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Disco motherload! Four whole LPs, containing Grace Jones’ first three albums (Portfolio, Fame, and Muse), and, crucially for disco music, the 12” extended versions of the singles. The quality is absolutely faultless, Grace herself and the genre of disco being right at the top of their game during this period. All remastered, all 180g vinyl, all Disco Years.

  • LP box set £60.99
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  • 5354649 / 180g vinyl 4LP box set on UMC. Remastered audio including B-sides, instrumentals and extended mixes

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The Disco Years by Grace Jones 1 review. Add your own review. 7/10
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7/10 Customer review, 19th June 2017

Disco is a boxset bringing together the first three records from Jamaican supermodel turned singer Grace Jones: Portfolio, Fame and Muse. These are disco albums produced by the 12'' vinyl format inventor : renowned producer and mixer Tom Moulton. It's a sort of disco trilogy that came before her famous landmark Compass Point albums of the early 80's. It offers a Grace Jones before the famous persona kicked in. Nowhere you'll find the reggae infused rock of Warm Leatherette or the detached icy Parisian chanteuse of I've Seen That Face Before (Libertango).

The boxset clearly hits the mark. It is a superb packaging, with the original artwork , a neat remastering and a delightful bonus disc that offers 12’’ remixes, instrumentals and even some singles from the era (note that the CD version of the boxset includes even more tracks). On the other hand, I’m afraid that the original material on the albums is simply ok. We are far from the avant-garde of her next three albums, Warm Leatherette, Nightclubbing and Living My Life. Instead we are in front of run-of-the-mill disco songs with flashes of brillance. You’ll dance all night all right but you won’t be scratching your head over the creativity behind those songs. And, as Ms. Grace Jones wrote herself in her memoirs: you’ll hear a singer trying to find her voice, trying to hit her note.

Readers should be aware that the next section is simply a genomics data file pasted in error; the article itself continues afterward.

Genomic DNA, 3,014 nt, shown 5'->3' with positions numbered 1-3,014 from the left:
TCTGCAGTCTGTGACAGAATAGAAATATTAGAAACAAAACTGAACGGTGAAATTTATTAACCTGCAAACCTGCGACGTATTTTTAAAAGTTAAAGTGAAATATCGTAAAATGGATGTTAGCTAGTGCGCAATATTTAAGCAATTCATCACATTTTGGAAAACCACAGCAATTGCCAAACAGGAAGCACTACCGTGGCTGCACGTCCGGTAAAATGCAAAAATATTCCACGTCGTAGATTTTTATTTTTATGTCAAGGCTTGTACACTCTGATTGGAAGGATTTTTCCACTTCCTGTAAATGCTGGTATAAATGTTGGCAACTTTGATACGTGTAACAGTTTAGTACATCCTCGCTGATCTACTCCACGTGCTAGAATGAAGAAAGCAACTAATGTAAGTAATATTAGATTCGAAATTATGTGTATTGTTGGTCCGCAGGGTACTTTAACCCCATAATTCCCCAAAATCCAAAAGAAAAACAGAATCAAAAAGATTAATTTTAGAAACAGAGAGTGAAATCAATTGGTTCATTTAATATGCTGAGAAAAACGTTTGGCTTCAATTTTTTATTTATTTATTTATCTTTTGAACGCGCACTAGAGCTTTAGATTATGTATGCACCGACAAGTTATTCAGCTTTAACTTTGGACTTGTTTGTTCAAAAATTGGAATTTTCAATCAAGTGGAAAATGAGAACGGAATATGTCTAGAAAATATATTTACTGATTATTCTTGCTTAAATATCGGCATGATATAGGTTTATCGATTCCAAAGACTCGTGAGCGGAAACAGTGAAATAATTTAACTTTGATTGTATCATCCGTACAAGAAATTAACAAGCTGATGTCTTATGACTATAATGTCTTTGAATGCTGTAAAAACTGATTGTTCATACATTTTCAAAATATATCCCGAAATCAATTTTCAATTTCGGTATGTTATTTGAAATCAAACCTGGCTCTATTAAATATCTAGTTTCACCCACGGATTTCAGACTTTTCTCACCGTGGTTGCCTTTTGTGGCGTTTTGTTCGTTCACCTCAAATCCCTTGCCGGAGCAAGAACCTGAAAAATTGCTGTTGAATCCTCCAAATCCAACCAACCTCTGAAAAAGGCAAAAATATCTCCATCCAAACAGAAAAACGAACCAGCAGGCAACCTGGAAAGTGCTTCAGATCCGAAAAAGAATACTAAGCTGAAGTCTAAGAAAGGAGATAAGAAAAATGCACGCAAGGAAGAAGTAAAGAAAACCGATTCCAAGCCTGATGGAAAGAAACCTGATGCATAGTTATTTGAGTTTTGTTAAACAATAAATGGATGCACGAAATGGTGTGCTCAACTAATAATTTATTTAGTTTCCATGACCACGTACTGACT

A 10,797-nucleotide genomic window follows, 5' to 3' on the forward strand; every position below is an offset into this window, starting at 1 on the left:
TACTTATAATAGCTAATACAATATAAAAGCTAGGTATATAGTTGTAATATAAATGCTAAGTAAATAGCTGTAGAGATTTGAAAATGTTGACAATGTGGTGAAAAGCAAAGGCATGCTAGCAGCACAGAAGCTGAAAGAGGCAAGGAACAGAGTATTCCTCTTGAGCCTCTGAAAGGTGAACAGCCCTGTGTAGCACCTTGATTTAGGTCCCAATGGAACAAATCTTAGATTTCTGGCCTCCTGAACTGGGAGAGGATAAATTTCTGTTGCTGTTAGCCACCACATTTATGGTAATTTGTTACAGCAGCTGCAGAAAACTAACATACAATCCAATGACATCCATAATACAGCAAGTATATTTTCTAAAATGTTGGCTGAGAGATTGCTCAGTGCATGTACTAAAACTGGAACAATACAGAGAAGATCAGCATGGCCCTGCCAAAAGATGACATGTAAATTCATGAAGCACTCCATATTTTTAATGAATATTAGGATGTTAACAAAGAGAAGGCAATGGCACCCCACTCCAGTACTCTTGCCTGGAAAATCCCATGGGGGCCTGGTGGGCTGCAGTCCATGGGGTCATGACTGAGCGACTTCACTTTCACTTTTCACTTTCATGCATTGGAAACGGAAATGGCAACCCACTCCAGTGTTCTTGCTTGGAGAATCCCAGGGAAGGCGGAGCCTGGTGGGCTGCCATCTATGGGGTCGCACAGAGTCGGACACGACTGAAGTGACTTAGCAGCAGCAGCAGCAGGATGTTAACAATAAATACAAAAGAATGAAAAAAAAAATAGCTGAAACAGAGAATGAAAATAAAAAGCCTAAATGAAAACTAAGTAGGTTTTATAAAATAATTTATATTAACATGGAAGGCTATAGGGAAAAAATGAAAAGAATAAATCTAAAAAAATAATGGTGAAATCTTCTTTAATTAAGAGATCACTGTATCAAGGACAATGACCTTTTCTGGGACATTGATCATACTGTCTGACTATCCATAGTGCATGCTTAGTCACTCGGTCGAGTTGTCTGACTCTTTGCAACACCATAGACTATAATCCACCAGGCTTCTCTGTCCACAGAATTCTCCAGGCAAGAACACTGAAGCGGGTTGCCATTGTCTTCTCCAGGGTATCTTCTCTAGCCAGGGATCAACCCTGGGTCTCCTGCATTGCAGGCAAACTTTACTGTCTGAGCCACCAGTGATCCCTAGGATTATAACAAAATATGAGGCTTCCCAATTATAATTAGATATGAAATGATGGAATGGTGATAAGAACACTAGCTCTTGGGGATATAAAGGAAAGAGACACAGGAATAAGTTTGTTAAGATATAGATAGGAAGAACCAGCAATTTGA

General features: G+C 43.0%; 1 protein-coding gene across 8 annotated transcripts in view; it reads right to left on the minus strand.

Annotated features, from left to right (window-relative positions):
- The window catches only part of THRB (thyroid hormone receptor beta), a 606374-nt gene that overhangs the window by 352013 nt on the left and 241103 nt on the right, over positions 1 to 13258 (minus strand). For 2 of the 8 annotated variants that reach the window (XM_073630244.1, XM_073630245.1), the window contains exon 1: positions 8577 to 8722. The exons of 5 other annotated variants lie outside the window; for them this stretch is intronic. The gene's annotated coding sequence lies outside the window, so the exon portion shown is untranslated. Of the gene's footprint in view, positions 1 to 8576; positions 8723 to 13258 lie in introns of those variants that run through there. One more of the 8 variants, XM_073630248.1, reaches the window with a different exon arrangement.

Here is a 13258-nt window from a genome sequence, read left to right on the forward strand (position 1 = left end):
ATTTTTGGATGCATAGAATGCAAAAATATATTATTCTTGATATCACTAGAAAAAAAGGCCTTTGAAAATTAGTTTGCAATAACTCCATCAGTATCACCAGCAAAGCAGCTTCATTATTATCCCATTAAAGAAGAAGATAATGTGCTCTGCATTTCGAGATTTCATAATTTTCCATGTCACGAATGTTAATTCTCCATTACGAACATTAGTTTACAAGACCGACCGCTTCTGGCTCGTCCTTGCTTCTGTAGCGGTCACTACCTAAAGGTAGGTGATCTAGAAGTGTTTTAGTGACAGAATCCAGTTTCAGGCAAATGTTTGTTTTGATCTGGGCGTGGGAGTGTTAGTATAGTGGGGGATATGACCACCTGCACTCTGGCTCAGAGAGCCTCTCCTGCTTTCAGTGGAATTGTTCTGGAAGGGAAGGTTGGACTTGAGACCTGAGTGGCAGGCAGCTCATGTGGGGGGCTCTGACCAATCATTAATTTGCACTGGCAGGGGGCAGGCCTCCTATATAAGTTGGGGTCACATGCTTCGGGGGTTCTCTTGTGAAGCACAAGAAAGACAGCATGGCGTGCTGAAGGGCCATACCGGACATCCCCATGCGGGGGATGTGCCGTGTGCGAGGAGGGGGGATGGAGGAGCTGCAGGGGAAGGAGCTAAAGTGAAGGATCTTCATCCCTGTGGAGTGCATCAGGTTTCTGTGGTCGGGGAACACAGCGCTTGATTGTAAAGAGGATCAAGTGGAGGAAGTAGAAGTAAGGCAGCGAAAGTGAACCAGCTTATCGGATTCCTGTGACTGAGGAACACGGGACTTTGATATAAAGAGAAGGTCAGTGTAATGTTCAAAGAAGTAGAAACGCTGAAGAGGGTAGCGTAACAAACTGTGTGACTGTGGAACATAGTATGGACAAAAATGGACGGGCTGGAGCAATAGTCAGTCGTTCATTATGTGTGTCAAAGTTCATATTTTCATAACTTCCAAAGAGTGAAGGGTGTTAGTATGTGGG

Portfolio, being her first album, is the best example of that. Side A consisting of disco versions of Send In The Clowns, Tomorrow and What I Did For Love is precarious. Jones' vocals are fragile and thin. Side B, on the other hand, delivers highlights of her disco period. ‘’La Vie En Rose’’ clearly being one. A cover of the most famous french song of all time infused with a supçon of salsa, acoustic guitar and melodramatic phrasing, it has since become a classic and can be found on every Grace Jones best of. Finally, Jones future campiness can be found on the exquisite I Need A Man, closing the album.

Fame marked a step deeper in the glamourous, dramatic and heartbreaking disco world. The suite on side A will have you sweaty by the end of Fame, the third song in the mix. You'll be dancing to love stories, disillusionment and freedom all wrapped up in latin percussions and out of this world choruses. Unfortunatly after this it goes downhill with an attempt at Donna Summers' grandiosity and a failed attempt at singing Les Feuilles mortes.

Muse offers a small glimpse of the Grace Jones of the 80's. The songs here are darker and moodier. Even the production begins to mix elements of rock and synth-pop. And Jones finally finds a niche for her voice, especially in Sinning, Atlantic City Gambler and On Your Knees.

All in all, those albums clearly needed a reissue and the boxset offers just that! However, listening to these albums now is more a matter of curiosity about disco or a desire for completist towards Grace Jones as the singer clearly has outdone herself later, in better albums.



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